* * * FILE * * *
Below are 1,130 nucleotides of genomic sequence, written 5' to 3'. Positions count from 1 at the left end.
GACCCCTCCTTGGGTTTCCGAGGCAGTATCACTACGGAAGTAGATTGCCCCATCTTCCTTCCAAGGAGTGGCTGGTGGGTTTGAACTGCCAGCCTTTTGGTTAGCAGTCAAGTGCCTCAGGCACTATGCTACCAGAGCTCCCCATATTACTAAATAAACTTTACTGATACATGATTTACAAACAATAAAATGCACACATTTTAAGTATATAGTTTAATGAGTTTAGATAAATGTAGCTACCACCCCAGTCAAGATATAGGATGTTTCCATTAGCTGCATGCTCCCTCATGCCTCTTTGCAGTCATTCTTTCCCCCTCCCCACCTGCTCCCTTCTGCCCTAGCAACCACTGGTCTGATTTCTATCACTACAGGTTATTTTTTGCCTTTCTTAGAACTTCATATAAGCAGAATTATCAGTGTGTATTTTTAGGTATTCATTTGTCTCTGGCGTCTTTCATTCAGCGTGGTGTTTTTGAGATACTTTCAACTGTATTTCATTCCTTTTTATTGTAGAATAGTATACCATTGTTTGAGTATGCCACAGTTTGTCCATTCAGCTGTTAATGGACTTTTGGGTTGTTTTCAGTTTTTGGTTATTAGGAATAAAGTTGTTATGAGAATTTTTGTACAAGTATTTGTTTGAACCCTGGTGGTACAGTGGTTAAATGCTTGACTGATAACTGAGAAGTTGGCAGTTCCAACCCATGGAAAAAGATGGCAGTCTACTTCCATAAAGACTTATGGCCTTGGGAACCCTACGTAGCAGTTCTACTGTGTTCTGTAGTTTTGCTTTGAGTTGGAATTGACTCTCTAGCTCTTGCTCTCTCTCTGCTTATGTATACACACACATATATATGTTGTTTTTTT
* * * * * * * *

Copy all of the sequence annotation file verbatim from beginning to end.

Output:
Below are 1,130 nucleotides of genomic sequence, written 5' to 3'. Positions count from 1 at the left end.
GACCCCTCCTTGGGTTTCCGAGGCAGTATCACTACGGAAGTAGATTGCCCCATCTTCCTTCCAAGGAGTGGCTGGTGGGTTTGAACTGCCAGCCTTTTGGTTAGCAGTCAAGTGCCTCAGGCACTATGCTACCAGAGCTCCCCATATTACTAAATAAACTTTACTGATACATGATTTACAAACAATAAAATGCACACATTTTAAGTATATAGTTTAATGAGTTTAGATAAATGTAGCTACCACCCCAGTCAAGATATAGGATGTTTCCATTAGCTGCATGCTCCCTCATGCCTCTTTGCAGTCATTCTTTCCCCCTCCCCACCTGCTCCCTTCTGCCCTAGCAACCACTGGTCTGATTTCTATCACTACAGGTTATTTTTTGCCTTTCTTAGAACTTCATATAAGCAGAATTATCAGTGTGTATTTTTAGGTATTCATTTGTCTCTGGCGTCTTTCATTCAGCGTGGTGTTTTTGAGATACTTTCAACTGTATTTCATTCCTTTTTATTGTAGAATAGTATACCATTGTTTGAGTATGCCACAGTTTGTCCATTCAGCTGTTAATGGACTTTTGGGTTGTTTTCAGTTTTTGGTTATTAGGAATAAAGTTGTTATGAGAATTTTTGTACAAGTATTTGTTTGAACCCTGGTGGTACAGTGGTTAAATGCTTGACTGATAACTGAGAAGTTGGCAGTTCCAACCCATGGAAAAAGATGGCAGTCTACTTCCATAAAGACTTATGGCCTTGGGAACCCTACGTAGCAGTTCTACTGTGTTCTGTAGTTTTGCTTTGAGTTGGAATTGACTCTCTAGCTCTTGCTCTCTCTCTGCTTATGTATACACACACATATATATGTTGTTTTTTT